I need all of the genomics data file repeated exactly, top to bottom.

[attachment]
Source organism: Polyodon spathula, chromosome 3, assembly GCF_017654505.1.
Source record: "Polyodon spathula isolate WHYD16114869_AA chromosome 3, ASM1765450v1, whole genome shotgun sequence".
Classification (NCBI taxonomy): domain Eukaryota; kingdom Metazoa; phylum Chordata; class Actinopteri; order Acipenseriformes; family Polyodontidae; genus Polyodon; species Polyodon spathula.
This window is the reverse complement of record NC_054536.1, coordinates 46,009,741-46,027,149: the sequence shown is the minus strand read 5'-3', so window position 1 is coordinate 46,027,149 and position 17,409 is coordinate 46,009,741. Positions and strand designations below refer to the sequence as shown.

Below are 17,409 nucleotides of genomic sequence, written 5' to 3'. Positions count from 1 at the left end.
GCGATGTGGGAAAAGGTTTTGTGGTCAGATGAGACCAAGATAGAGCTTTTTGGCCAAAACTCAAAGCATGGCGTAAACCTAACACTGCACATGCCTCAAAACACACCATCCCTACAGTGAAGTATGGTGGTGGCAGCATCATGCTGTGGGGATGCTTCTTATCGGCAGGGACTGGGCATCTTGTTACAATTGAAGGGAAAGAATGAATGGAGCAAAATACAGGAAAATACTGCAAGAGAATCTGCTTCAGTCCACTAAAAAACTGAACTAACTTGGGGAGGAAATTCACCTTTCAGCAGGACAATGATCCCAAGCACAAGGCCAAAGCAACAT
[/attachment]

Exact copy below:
Source organism: Polyodon spathula, chromosome 3, assembly GCF_017654505.1.
Source record: "Polyodon spathula isolate WHYD16114869_AA chromosome 3, ASM1765450v1, whole genome shotgun sequence".
Classification (NCBI taxonomy): domain Eukaryota; kingdom Metazoa; phylum Chordata; class Actinopteri; order Acipenseriformes; family Polyodontidae; genus Polyodon; species Polyodon spathula.
This window is the reverse complement of record NC_054536.1, coordinates 46,009,741-46,027,149: the sequence shown is the minus strand read 5'-3', so window position 1 is coordinate 46,027,149 and position 17,409 is coordinate 46,009,741. Positions and strand designations below refer to the sequence as shown.

Below are 17,409 nucleotides of genomic sequence, written 5' to 3'. Positions count from 1 at the left end.
GCGATGTGGGAAAAGGTTTTGTGGTCAGATGAGACCAAGATAGAGCTTTTTGGCCAAAACTCAAAGCATGGCGTAAACCTAACACTGCACATGCCTCAAAACACACCATCCCTACAGTGAAGTATGGTGGTGGCAGCATCATGCTGTGGGGATGCTTCTTATCGGCAGGGACTGGGCATCTTGTTACAATTGAAGGGAAAGAATGAATGGAGCAAAATACAGGAAAATACTGCAAGAGAATCTGCTTCAGTCCACTAAAAAACTGAACTAACTTGGGGAGGAAATTCACCTTTCAGCAGGACAATGATCCCAAGCACAAGGCCAAAGCAACAT